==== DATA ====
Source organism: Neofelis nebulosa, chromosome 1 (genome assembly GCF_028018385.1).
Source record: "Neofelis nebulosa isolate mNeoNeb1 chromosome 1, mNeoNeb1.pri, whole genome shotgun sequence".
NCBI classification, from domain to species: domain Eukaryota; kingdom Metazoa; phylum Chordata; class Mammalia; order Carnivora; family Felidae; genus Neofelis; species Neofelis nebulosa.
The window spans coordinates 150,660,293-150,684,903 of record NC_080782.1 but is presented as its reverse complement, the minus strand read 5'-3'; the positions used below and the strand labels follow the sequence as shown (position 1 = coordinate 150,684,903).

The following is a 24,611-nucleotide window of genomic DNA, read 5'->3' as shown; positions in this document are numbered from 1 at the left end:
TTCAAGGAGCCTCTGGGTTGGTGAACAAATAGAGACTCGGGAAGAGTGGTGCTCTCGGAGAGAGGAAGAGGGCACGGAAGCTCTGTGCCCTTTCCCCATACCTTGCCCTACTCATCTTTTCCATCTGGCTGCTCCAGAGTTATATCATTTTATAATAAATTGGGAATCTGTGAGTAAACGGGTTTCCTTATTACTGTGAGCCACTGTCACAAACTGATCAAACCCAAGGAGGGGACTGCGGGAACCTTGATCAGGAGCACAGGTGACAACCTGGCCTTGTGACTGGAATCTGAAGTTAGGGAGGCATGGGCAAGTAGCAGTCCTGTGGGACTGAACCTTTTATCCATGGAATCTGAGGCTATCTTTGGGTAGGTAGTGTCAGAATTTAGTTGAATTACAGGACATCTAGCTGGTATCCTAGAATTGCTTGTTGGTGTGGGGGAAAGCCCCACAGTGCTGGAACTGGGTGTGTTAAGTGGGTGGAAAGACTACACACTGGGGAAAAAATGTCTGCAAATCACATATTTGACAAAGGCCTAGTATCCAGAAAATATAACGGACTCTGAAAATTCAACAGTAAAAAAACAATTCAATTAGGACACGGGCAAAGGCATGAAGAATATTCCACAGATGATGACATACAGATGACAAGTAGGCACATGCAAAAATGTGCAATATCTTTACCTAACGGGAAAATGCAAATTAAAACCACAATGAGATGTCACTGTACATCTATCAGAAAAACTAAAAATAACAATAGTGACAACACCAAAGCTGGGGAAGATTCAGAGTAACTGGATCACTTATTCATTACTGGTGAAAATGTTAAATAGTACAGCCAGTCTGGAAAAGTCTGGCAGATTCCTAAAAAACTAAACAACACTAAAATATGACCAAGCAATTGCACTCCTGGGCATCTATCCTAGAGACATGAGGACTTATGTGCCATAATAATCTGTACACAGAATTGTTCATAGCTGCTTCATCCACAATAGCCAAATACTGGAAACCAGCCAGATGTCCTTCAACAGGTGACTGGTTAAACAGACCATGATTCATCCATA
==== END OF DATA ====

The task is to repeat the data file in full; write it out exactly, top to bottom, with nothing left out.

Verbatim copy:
Source organism: Neofelis nebulosa, chromosome 1 (genome assembly GCF_028018385.1).
Source record: "Neofelis nebulosa isolate mNeoNeb1 chromosome 1, mNeoNeb1.pri, whole genome shotgun sequence".
NCBI classification, from domain to species: domain Eukaryota; kingdom Metazoa; phylum Chordata; class Mammalia; order Carnivora; family Felidae; genus Neofelis; species Neofelis nebulosa.
The window spans coordinates 150,660,293-150,684,903 of record NC_080782.1 but is presented as its reverse complement, the minus strand read 5'-3'; the positions used below and the strand labels follow the sequence as shown (position 1 = coordinate 150,684,903).

The following is a 24,611-nucleotide window of genomic DNA, read 5'->3' as shown; positions in this document are numbered from 1 at the left end:
TTCAAGGAGCCTCTGGGTTGGTGAACAAATAGAGACTCGGGAAGAGTGGTGCTCTCGGAGAGAGGAAGAGGGCACGGAAGCTCTGTGCCCTTTCCCCATACCTTGCCCTACTCATCTTTTCCATCTGGCTGCTCCAGAGTTATATCATTTTATAATAAATTGGGAATCTGTGAGTAAACGGGTTTCCTTATTACTGTGAGCCACTGTCACAAACTGATCAAACCCAAGGAGGGGACTGCGGGAACCTTGATCAGGAGCACAGGTGACAACCTGGCCTTGTGACTGGAATCTGAAGTTAGGGAGGCATGGGCAAGTAGCAGTCCTGTGGGACTGAACCTTTTATCCATGGAATCTGAGGCTATCTTTGGGTAGGTAGTGTCAGAATTTAGTTGAATTACAGGACATCTAGCTGGTATCCTAGAATTGCTTGTTGGTGTGGGGGAAAGCCCCACAGTGCTGGAACTGGGTGTGTTAAGTGGGTGGAAAGACTACACACTGGGGAAAAAATGTCTGCAAATCACATATTTGACAAAGGCCTAGTATCCAGAAAATATAACGGACTCTGAAAATTCAACAGTAAAAAAACAATTCAATTAGGACACGGGCAAAGGCATGAAGAATATTCCACAGATGATGACATACAGATGACAAGTAGGCACATGCAAAAATGTGCAATATCTTTACCTAACGGGAAAATGCAAATTAAAACCACAATGAGATGTCACTGTACATCTATCAGAAAAACTAAAAATAACAATAGTGACAACACCAAAGCTGGGGAAGATTCAGAGTAACTGGATCACTTATTCATTACTGGTGAAAATGTTAAATAGTACAGCCAGTCTGGAAAAGTCTGGCAGATTCCTAAAAAACTAAACAACACTAAAATATGACCAAGCAATTGCACTCCTGGGCATCTATCCTAGAGACATGAGGACTTATGTGCCATAATAATCTGTACACAGAATTGTTCATAGCTGCTTCATCCACAATAGCCAAATACTGGAAACCAGCCAGATGTCCTTCAACAGGTGACTGGTTAAACAGACCATGATTCATCCATA